When baby turtles are born, they must be somewhere there is air for them to breathe. That means they must be born on the land. The mommy turtles swim to a beach, then struggle across the hard sand to the soft dry sand and dig a hole. They bury their eggs in that hole and hope that the babies make it back to the ocean safely. Where I live in Florida the beaches are often marked with “Do Not Disturb” signs around turtle nests. We don’t want any baby turtles killed by somebody walking or driving over their nest.
Sea Turtle Life Cycle: Hatchlings to the Sea
When the babies hatch, they dig themselves out of the sandy nest then they work their way across the beach and into the surf. They look very much like their parents. They already know where to go and how to swim. It’s amazing that God prepared such tiny creatures for a grand adventure on their first day of life.
Sea Turtle Life Cycle Craft
Would you like to make a model of the sea turtle life cycle? What a great way to remember! Let’s make a model of a turtle’s life cycle out of playdough
- Paper Plate
- Blue Construction Paper
- Sand Construction Paper
- Green, Blue, and White Play Dough
- Tiny Black Beads (Optional)
- Black Crayon or Marker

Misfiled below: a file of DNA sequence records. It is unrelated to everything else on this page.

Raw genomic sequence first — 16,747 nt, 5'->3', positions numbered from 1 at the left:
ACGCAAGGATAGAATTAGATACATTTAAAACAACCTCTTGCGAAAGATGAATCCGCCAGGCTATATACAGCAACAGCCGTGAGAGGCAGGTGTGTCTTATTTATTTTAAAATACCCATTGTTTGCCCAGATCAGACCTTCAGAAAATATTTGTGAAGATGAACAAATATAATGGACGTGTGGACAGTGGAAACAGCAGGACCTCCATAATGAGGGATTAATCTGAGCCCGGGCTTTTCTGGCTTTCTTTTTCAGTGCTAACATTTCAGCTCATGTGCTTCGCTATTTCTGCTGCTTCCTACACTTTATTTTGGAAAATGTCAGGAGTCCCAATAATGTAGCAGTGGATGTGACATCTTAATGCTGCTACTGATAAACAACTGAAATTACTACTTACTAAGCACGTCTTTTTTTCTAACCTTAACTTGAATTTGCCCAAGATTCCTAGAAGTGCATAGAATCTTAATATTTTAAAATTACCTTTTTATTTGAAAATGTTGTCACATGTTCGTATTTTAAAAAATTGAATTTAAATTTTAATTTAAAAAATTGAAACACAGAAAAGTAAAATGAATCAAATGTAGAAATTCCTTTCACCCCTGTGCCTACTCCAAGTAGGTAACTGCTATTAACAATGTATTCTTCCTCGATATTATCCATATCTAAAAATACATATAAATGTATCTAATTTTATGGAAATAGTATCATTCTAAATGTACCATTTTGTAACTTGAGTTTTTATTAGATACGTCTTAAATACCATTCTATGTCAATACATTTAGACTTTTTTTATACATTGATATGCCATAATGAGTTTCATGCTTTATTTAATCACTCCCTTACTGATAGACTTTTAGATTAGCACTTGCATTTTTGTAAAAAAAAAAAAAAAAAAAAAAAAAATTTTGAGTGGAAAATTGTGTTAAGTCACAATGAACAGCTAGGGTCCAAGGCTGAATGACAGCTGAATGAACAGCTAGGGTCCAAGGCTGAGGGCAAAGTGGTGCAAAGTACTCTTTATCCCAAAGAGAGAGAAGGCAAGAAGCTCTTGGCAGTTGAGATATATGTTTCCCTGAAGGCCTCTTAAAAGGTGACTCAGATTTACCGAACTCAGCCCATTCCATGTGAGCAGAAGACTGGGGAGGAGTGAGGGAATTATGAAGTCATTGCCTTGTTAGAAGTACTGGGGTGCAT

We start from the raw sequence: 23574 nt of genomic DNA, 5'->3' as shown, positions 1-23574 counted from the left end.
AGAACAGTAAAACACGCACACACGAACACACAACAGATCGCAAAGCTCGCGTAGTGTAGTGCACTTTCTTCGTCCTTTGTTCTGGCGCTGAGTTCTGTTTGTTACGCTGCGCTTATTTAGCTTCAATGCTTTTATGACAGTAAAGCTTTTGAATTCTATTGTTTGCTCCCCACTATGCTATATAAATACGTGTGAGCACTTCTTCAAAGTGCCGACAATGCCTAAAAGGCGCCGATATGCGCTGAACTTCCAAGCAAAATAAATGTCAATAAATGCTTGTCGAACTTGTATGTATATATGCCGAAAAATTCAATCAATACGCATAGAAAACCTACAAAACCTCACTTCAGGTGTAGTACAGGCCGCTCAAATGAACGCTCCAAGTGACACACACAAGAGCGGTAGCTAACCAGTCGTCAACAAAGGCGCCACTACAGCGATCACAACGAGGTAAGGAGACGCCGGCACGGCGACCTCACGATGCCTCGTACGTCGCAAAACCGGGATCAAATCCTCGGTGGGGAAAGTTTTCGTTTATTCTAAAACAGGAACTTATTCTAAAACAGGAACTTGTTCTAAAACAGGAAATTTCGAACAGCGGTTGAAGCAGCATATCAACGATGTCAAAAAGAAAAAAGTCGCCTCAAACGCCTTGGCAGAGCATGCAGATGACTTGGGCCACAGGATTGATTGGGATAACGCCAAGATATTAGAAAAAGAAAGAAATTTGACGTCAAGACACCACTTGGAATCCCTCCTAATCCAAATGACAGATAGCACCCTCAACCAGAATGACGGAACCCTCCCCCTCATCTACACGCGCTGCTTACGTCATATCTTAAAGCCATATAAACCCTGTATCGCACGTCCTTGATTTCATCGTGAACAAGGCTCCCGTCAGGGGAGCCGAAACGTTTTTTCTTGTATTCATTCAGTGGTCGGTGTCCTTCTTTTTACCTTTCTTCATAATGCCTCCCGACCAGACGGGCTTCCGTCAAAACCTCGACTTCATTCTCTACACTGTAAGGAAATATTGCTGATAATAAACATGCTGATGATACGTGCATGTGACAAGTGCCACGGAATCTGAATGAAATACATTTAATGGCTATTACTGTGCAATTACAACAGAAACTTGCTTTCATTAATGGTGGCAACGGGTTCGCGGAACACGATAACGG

Cut the blue and the sand-colored construction paper into a circle the size to fit in the bottom of the paper plate. Cut the sand-colored circle in half. Glue the sand-colored semi-circle on the blue circle and glue it on the plate. Use the black crayon or marker to draw a line across the two semi-circles. Now you have four sections, two blue and two sand-colored. Form an egg shape with some of the white play dough. Place it on one sand section. Cut the remaining semi-circle of sand-colored paper into a smaller semi-circle and lay it across half the egg, like a blanket. Glue the edges down to form a turtle nest. Form another egg out of white play dough then flatten one side of it. Shape some of the green playdough into a turtle head and two front flippers. You can use the beads to make eyes for your baby turtle. Press the head and flippers in place on the flat part of the egg so that it looks like the rest of the turtle’s body is still in the other half of the egg. Place this in the second sand-colored section. Using more of the green play dough, form a small sea turtle and place it in the next section on the plate. This is the blue water because our little turtle has made it out to sea. Use some blue green play dough to form a larger, full-grown turtle for the last section. Write egg, hatchling, juvenile, and adult in the correction sections.
Learning More About Sea Turtles
Resource to Learn STEM the Fun Way!
This mini-unit was taken from lesson #34 of From Stars to Shining Seas, our exciting elementary science textbook/unit study – a years’ worth of hands-on science learning fun! Starting with space, moving to earth science, and ending with oceanography, this is an amazing year of learning science the fun way!
I hope you’ve enjoyed our mini unit. Until next time, Happy Homeschooling!